music

I'm not sure there's ever been a record release as confounding as the one for Kanye West's The Life Of Pablo. He's changed its title and track listing several times in as many weeks, and even up until the very moment I'm writing this, it's not 100 percent certain what will be on that final album, whenever and wherever it comes out.

Beyoncé is one of a kind — the kind of star who can drop a surprise music video and see much of the Internet and social media instantly explode.

Advice For Macklemore: Pass The Mic

Feb 3, 2016
Gyasi Ross, activist and attorney, responded to Macklemore's White Privilege II with his own song.
Courtesy of Gyasi Ross

Seattle rapper Macklemore is the latest in a long line of white liberals who chose to play the white savior role and speak for brown-skinned people instead of providing the platform for them to speak for themselves.

The Slants
Courtesy The Slants

In 2007 Portland bassist Simon Tam wanted to start a band that celebrates his Asian heritage, and he wanted a name that captured that pride and at the same time takes back a common racial slur.

Carrie Brownstein at The Neptune Theatre.
Courtesy of Jason Tang Photography

Musician, actor and writer Carrie Brownstein co-founded the band Sleater-Kinney and currently stars in the television series Portlandia and Transparent. She spoke with novelist Maria Semple about her new memoir, “Hunger Makes Me A Modern Girl.”

Anna Tatistcheff recorded their conversation at STG’s Neptune Theatre on Nov. 6, 2015.

Please note, this talk contains unedited language of an adult nature.

Web Exclusive: Listen to the full, unedited event below

Macklemore & Ryan Lewis perform at the Gorge Amphitheatre in George, Washington in 2011.
Flickr Photo/Dave Lichterman (CC BY NC ND 2.0)/http://bit.ly/1JzkR7A

Bill Radke talks with musician and composer Ahamefule J. Oluo, one of several Seattle-based artists who collaborated on the new Macklemore and Ryan Lewis track, "White Privilege II."

Jonathan Nichols got a new phone number when he was in law school in Seattle. He told The Seattle Times he wanted an easy number to remember, with a local area code to help him in a job search.

Paul Guppy, Bill Radke, Erica Barnett and John Roderick.
KUOW Photo/Bond Huberman

Why would lottery riches ruin other people's lives, but not yours? Is President Barack Obama right that we’re too partisan?

Farewell, tipping. Farewell, David Bowie. Hello, The Long Winters' John Roderick,  journalist Erica “Crank” Barnett, Washington Policy Center's Paul Guppy and host Bill Radke on Week In Review.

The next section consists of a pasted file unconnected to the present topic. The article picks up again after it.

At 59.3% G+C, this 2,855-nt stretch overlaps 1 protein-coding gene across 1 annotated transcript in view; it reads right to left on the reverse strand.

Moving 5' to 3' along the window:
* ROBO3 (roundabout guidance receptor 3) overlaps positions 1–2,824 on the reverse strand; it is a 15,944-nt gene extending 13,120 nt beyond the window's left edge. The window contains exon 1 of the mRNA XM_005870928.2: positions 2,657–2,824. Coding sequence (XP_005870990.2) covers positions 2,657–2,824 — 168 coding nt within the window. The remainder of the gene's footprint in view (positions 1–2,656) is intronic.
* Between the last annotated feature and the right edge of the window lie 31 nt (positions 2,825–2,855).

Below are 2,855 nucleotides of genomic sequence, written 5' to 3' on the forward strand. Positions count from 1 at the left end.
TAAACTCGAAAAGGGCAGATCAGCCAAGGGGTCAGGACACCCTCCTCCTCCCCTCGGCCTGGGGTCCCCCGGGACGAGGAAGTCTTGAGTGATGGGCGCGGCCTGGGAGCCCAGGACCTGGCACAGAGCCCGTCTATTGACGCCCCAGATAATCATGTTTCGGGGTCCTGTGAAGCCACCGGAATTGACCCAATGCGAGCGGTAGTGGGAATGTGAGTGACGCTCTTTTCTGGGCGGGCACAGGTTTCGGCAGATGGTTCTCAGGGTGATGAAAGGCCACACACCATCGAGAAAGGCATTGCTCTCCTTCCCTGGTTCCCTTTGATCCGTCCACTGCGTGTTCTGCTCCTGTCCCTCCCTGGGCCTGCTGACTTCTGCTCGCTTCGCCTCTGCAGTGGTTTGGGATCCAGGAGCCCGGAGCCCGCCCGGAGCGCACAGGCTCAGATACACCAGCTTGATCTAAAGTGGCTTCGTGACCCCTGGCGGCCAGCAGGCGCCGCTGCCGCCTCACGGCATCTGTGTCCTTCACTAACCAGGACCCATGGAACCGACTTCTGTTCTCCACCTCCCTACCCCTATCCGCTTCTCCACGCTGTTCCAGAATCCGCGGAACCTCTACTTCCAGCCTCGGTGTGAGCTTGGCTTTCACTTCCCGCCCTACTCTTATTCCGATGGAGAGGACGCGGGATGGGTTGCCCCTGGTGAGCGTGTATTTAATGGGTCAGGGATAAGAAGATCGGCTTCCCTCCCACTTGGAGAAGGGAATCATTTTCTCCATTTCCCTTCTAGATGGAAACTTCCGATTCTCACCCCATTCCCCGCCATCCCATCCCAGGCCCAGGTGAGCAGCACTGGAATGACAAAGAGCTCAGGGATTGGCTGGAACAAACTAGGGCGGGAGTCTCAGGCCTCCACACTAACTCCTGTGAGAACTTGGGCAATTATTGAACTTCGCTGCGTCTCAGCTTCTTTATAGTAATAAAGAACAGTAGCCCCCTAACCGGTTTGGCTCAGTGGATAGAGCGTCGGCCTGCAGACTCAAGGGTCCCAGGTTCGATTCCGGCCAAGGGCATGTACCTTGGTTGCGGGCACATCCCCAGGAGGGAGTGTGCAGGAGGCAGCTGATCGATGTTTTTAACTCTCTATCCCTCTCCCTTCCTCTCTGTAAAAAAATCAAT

David Bowie, shooting his video for Rebel Rebel in AVRO's TopPop (Dutch television show) in 1974.
Wikipedia Photo/AVRO - Beeld En Geluid (CC BY SA 3.0)/ http://bit.ly/1W13Zbk

Bill Radke speaks with Kurt Reighly, DJ El Toro on KEXP, about David Bowe's impact on the Seattle music scene. Bowie died Sunday at the age of 69. 

Legendary rock musician David Bowie, who influenced generations of musicians and fans, died on Sunday, two days after his 69th birthday.

Rock Icon David Bowie Dies At 69

Jan 11, 2016

Iconic rock musician David Bowie has died of cancer at age 69. The news was announced in a statement on Bowie's social media sites:

"David Bowie died peacefully today surrounded by his family after a courageous 18-month battle with cancer," it read.

Bowie's death was confirmed by his son, Duncan Jones, who tweeted, "Very sorry and sad to say it's true. I'll be offline for a while. Love to all."

Seattle's new cultural district designation made way for this large mural on a building in the Pike/Pine corridor.
KUOW Photo/Marcie Sillman

Is the live music scene under siege in Seattle? Writer Charles Cross thinks so.

Cross told KUOW’s Bill Radke that in the city that nurtured Nirvana, today’s bands are having trouble finding places to rehearse and play.

High Voltage Music co-owner Chris Lomba in his backyard shop in north Seattle.
KUOW Photo/Gil Aegerter

When Chris Lomba and his partners decided to open a music repair shop, they chose a storefront near the corner of Pike and Broadway on the edge of Seattle's Pike/Pine corridor.

"I've always liked the neighborhood," says Lomba. "Throw a rock and you're gonna hit a musician!"

There's a place in Mexico City that's filled with thousands of musical instruments from all over Latin America — some of them more than 100 years old. It's not a museum or music school. It's an apartment. Actually, the collection's grown so much, it now fills two apartments. It's the result of a lifelong passion for the instruments and their history, as well as a determination to share them.

#NPRreads is a weekly feature on Twitter and on The Two-Way. The premise is simple: Correspondents, editors and producers from our newsroom share the pieces that have kept them reading, using the #NPRreads hashtag. Each weekend, we highlight some of the best stories.

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